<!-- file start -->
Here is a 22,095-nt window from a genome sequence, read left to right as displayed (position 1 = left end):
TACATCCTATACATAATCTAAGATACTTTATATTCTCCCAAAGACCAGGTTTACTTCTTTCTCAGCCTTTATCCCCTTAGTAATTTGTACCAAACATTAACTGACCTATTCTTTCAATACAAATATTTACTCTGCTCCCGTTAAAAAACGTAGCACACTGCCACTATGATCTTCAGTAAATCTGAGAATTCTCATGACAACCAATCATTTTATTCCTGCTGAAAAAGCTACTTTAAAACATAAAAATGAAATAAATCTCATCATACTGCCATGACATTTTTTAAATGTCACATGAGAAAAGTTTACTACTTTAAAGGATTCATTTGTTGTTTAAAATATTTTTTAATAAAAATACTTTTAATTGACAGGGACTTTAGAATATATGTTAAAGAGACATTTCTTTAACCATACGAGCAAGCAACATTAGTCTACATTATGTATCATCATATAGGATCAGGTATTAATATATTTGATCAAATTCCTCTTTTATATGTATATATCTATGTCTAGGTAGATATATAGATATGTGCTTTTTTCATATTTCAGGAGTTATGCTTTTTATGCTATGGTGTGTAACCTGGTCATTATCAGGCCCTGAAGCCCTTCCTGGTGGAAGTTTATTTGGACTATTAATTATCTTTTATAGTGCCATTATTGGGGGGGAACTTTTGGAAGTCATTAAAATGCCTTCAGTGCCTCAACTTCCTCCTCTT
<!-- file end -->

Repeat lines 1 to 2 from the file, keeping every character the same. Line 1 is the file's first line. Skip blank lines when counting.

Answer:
Here is a 22,095-nt window from a genome sequence, read left to right as displayed (position 1 = left end):
TACATCCTATACATAATCTAAGATACTTTATATTCTCCCAAAGACCAGGTTTACTTCTTTCTCAGCCTTTATCCCCTTAGTAATTTGTACCAAACATTAACTGACCTATTCTTTCAATACAAATATTTACTCTGCTCCCGTTAAAAAACGTAGCACACTGCCACTATGATCTTCAGTAAATCTGAGAATTCTCATGACAACCAATCATTTTATTCCTGCTGAAAAAGCTACTTTAAAACATAAAAATGAAATAAATCTCATCATACTGCCATGACATTTTTTAAATGTCACATGAGAAAAGTTTACTACTTTAAAGGATTCATTTGTTGTTTAAAATATTTTTTAATAAAAATACTTTTAATTGACAGGGACTTTAGAATATATGTTAAAGAGACATTTCTTTAACCATACGAGCAAGCAACATTAGTCTACATTATGTATCATCATATAGGATCAGGTATTAATATATTTGATCAAATTCCTCTTTTATATGTATATATCTATGTCTAGGTAGATATATAGATATGTGCTTTTTTCATATTTCAGGAGTTATGCTTTTTATGCTATGGTGTGTAACCTGGTCATTATCAGGCCCTGAAGCCCTTCCTGGTGGAAGTTTATTTGGACTATTAATTATCTTTTATAGTGCCATTATTGGGGGGGAACTTTTGGAAGTCATTAAAATGCCTTCAGTGCCTCAACTTCCTCCTCTT